Hollywood movies love appointments with doom. Yet, civilization-ending asteroid impacts occur rarely - about once every 100 million years. Far more threatening are the smaller town- or country- "killers" (and the tsunamis they generate) that have continually hit us since the Earth was formed. ATLAS is designed to find them before they find us.
On the left is an artist's idea of what the meteor impact at Chicxulub, Mexico might have looked like 65 million years ago, an impact thought to have wiped out the dinosaurs. Scientists speculate the asteroid was six miles (10 km) wide, and that its powerful explosion released a million times more energy than a 100-megaton nuclear bomb.
Such an asteroid would have approached Earth 50 times faster than a jet aircraft with only a few seconds between being spotted and being vaporized. The explosion would have blasted vast amounts of super-hot material through the atmosphere and produced a circular shock wave that destroyed everything in its path; a 1,000-foot tsunami would have raced across the Caribbean. The explosion – hotter than the surface of the sun – together with falling molten rock would have started vast fires. Such an impact is thought to have devastated the Earth's ecology for decades, causing the downfall of the dinosaurs among other species.
Smaller impacts, yet big enough to destroy a major metropolitan area occur about once every 100 years. Such an impact – the Tunguska impact in Siberia happened about 103 years ago. No one saw it coming. Had this impact taken place over New York City, London or Tokyo it would have killed millions of people. Even though most impacts will occur over ocean or over remote and uninhabited areas, we should know of the danger in advance and be prepared.
So what is an asteroid? Asteroids are chunks of rock that escaped the gravitational pull of the planets during the formation of the Solar System 4.6 billion years ago. Far from being idle, these bandit piles of rubble are in continuous evolution as they slam into one another, break apart, and re-accumulate into asteroids ranging in size and held loosely together by gravity and weak mechanical forces. Space inside these rubble piles can make up half their volume.
When this space is filled with ice or other volatiles we call the object a comet. However, comets tend to exist far from the Sun where it's cold. When a comet's orbit gets jostled so that it plunges close to the Sun, it can put on a spectacular show giving off a bright tail as the water and other volatiles stored inside warm up and evaporate.
In recent years, the "old" belief that asteroids are rocks and comets are ice has been replaced. Scientists now understand that asteroids and comets lie on a spectrum – asteroids are icy-rock balls and comets are rocky-ice balls with a wide range of mixtures in between. The exact composition of an object depends on where in the Solar System it formed, the temperatures experienced since formation, and the types of collisions it has suffered in its lifetime.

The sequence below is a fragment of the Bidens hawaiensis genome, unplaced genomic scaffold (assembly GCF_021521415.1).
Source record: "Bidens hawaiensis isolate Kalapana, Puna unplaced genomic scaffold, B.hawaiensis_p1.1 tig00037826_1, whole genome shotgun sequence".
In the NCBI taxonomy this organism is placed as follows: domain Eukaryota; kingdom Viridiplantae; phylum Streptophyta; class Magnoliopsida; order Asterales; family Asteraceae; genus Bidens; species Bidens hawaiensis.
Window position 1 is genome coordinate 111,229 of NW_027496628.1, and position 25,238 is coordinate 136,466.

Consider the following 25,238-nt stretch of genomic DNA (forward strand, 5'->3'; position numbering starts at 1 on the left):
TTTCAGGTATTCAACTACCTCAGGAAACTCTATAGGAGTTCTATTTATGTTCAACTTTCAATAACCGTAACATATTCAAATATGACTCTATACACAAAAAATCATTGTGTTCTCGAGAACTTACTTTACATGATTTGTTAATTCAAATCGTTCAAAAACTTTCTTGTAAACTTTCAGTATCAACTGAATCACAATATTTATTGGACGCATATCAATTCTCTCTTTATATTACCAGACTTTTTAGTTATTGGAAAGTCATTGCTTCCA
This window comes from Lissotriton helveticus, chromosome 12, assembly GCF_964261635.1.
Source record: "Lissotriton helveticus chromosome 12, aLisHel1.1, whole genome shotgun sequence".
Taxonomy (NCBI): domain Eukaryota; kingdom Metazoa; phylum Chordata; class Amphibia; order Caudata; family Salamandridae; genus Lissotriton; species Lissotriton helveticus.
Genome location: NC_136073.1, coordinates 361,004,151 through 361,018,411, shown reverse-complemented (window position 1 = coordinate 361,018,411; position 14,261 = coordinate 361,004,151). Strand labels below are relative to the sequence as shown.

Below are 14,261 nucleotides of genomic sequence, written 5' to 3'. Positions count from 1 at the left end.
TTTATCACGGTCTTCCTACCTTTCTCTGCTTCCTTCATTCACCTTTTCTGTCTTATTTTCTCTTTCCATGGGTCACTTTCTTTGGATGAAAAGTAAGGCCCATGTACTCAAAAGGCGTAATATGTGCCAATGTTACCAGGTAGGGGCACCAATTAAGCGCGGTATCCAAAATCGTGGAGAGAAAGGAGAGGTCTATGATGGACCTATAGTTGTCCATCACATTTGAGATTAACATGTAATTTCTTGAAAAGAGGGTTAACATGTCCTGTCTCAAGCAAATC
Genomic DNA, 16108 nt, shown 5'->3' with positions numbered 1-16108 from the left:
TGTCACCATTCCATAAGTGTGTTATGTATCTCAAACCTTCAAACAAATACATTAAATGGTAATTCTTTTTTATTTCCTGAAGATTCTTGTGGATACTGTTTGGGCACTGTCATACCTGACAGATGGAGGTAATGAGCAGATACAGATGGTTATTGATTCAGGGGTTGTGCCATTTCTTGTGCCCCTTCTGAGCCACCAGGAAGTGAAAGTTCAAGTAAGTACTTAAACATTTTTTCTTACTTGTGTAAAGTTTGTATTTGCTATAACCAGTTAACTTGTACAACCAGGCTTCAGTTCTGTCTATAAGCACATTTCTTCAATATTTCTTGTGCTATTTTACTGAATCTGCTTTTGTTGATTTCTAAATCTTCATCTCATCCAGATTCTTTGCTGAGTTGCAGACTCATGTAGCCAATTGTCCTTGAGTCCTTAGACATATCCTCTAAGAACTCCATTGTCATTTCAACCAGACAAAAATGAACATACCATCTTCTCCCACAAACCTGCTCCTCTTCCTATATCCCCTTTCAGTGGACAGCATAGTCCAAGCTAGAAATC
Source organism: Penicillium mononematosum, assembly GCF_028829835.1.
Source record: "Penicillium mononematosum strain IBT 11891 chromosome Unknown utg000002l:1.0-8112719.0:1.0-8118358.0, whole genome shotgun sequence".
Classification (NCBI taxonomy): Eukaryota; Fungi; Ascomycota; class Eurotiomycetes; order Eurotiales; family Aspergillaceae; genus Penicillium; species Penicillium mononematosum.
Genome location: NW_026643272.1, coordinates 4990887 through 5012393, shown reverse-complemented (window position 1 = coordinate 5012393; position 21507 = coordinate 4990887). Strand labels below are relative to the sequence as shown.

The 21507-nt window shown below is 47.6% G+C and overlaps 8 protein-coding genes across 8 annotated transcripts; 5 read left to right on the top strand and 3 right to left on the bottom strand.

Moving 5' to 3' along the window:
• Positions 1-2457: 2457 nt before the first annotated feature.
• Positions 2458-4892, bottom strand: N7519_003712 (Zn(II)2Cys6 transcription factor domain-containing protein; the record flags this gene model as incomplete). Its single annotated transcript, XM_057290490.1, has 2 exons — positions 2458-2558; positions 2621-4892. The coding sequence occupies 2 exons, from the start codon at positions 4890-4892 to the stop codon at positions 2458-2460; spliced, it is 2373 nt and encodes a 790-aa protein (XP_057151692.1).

Around 75 percent of asteroids are "chondrites" (C-type) that contain larger rocks made of pasted-together gravel. Of the remaining 25 percent, about two-thirds are "stony asteroids" (S-type) made from what we recognize as stones, and the final third are "metal asteroids" (M-type). These are blasted-off chunks from a larger body's interior that was hot enough to melt causing iron elements to settle to its center.
Predicting the damage caused by an asteroid's explosion on the ground depends on its size, its velocity, and its composition. Thus, the chondrites' more fragile gravel-like grains are less likely to survive passage through the Earth's atmosphere than stony or metal meteors.
The Solar System formed about 4.5 billion years ago from a cloud that condensed into the Sun and formed a disk of gas and dust. Eventually, this disk condensed into clumps forming bigger and bigger bodies first by atomic forces and then by gravity. Planetary astronomers believe that during the early Solar System the young Earth sustained a massive collision and that most of the ejecta re-condensed to become the Moon. While remains of this bombardment are evident in the massive cratering of the Moon, the collision's substantial damage to Earth has been almost erased by plate tectonics and weathering. All planets were subjected to heavy, frequent bombardments that only let up when most of the space debris within the orbit of a planet had been consumed.
Not all the leftover debris was eliminated, however. The giant presence of Jupiter interfered with the collisions inside its orbit, and instead of a planet between Mars and Jupiter, we have an asteroid belt made up of thousands of rocks. These, too, can be jostled into new orbits far from their safe haven of 4 billion years, and it's only a matter of time before many of these space travelers collide with another planet, including Earth.
More information about close-passing asteroids is at Near Earth Object (NEO) site at the Jet Propulsion Laboratory (JPL). There are images of historical impact craters at the Lunar and Planetary Institute and a wealth of information available on Wikipedia and elsewhere on the web, such as this introduction written by Nick Strobel.